How to say goodbye to an old plant

How well are the plants in your garden working for you? One important step in Elderyarding® the garden around your home is to consider the age of your plants, especially the trees and shrubs.

Yes, plants can get old.

Old plants may require additional time and loving care not just to survive, but to thrive. As we begin the slide from spring into summer, now is a good time to talk a walk around your yard and note the following:

  • Plants that look healthy and energetic
  • Plants that are the right size for their location
  • Plants that are located in noticeable, enjoyable spots around the house
  • Plants that require minimum upkeep to do well

If you find that the trees have taken over, creating a yard that is not only shady but dark and damp, a resort for breeding mosquitoes, it may be time to have branches thinned to allow light to enter.

Or it may be time to remove a tree or two.

Think back to when you bought the house, with its bare yard or scrawny builder-planted trees. Did you plant trees and coddle them to adulthood? Maybe the empty yard space found you planting a few too many trees or a tree whose mature size is w-a-a-a-a-y too big for the lot. Or you may have been fooled by the diminutive size of the tree root ball and planted too close to the house or the shed or the fence.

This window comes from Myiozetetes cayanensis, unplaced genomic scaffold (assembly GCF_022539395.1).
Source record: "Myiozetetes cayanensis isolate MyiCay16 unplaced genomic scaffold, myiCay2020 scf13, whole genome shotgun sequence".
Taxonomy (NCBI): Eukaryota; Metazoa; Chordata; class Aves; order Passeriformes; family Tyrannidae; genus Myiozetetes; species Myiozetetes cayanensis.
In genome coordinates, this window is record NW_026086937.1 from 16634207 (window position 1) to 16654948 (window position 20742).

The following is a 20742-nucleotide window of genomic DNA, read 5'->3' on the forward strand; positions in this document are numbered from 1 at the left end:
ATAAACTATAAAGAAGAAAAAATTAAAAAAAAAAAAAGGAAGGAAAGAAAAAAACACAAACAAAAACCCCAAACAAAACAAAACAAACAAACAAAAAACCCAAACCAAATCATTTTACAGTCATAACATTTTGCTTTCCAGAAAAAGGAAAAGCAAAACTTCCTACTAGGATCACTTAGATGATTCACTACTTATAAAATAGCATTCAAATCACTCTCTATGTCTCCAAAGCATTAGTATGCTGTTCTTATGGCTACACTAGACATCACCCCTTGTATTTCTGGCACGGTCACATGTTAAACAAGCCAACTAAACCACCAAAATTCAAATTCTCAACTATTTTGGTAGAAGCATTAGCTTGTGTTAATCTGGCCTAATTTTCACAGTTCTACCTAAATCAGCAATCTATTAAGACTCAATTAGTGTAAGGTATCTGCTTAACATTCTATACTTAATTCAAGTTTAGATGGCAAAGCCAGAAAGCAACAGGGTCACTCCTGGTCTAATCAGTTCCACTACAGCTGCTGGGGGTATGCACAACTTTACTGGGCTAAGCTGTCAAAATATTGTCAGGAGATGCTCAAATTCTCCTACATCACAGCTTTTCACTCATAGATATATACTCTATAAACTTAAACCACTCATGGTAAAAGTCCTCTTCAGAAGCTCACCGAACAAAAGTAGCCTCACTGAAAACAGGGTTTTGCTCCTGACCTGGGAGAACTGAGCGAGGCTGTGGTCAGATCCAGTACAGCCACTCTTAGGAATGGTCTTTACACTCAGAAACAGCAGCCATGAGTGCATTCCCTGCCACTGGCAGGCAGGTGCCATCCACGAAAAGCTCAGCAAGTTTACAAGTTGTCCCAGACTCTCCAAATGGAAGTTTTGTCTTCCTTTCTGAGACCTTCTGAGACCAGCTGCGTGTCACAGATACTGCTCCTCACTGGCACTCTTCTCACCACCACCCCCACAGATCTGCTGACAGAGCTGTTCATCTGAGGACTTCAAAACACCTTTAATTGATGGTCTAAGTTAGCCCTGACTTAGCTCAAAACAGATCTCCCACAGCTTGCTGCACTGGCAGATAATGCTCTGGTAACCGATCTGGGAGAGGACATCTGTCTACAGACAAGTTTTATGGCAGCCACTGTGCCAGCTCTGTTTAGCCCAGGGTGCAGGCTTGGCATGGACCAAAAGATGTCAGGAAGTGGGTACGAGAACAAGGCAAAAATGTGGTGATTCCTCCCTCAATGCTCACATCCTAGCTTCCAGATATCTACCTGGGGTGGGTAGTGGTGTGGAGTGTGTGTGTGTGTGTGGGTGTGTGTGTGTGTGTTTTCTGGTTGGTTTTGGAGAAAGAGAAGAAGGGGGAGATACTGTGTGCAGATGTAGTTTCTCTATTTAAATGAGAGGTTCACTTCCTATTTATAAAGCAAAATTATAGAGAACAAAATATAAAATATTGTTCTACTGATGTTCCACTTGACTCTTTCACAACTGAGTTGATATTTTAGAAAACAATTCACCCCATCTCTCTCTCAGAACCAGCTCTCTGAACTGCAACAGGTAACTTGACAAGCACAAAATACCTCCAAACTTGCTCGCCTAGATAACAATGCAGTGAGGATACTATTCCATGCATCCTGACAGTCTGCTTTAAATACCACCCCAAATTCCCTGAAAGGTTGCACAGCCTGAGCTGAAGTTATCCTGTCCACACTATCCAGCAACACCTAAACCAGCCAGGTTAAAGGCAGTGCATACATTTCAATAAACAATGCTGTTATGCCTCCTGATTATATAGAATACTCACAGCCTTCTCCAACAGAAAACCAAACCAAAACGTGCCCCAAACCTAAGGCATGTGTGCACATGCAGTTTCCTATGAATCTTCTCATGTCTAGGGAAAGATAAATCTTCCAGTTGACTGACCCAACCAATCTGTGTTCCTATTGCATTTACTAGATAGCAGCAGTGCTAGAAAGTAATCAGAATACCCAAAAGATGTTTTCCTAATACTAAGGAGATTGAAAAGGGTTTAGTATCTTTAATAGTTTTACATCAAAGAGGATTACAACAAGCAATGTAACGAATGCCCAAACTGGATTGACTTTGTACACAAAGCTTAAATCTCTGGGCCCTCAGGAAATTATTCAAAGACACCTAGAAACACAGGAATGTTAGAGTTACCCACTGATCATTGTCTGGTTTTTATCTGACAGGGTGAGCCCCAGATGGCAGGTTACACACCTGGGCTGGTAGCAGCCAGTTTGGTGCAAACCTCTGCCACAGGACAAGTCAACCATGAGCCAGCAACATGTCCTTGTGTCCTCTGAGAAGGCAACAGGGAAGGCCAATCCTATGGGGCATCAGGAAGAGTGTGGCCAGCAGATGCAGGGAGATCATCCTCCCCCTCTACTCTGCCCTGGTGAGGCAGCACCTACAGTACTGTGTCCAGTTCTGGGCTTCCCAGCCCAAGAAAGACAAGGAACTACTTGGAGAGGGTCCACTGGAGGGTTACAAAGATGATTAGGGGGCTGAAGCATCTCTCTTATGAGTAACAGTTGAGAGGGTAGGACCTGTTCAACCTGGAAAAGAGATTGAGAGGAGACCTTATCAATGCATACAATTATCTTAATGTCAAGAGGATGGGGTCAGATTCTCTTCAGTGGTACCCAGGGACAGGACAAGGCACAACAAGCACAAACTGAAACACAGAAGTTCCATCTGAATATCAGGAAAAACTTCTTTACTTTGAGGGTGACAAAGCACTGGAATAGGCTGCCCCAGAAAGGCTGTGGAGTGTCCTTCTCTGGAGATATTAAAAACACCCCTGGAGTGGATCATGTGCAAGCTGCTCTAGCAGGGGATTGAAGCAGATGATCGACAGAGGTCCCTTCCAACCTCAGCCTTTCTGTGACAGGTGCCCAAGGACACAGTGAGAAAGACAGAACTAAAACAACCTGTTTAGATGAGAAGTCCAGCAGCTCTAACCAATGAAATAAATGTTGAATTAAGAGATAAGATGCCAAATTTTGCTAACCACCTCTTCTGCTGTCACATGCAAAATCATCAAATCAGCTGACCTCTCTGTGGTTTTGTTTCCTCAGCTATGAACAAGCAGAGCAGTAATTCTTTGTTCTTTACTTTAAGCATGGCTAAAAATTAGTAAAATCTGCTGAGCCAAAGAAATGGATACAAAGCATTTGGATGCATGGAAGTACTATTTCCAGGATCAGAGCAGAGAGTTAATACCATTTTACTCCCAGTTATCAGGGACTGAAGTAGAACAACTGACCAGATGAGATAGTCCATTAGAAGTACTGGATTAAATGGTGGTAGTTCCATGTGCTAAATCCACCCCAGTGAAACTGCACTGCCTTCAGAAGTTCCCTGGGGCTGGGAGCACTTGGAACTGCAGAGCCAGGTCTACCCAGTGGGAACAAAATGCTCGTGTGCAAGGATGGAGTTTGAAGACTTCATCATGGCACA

When you look at the jigsaw puzzle called “low maintenance,” having the right plants in the right place at the right time is a vital piece.

Plants continue to grow and change. Having a yard or garden that can be maintained for a lifetime, a truly Elderyarding® garden, means that some years you may just be adding annuals in containers for color and other years you may need to say goodbye.

When you add a plant to your garden, nurture it and gain pleasure from its flowers, fruits, leaves and bark over many years, the plant has inherently contributed to your quality of life. When it is no longer contributing, thank it for the satisfaction it has given you, for the carbon dioxide that it’s taken in and the oxygen it’s given off to enhance human life and let it go from your yard.

This week’s post is mostly about trees. Next week, I have a little more to say about shrubs. Stay tuned.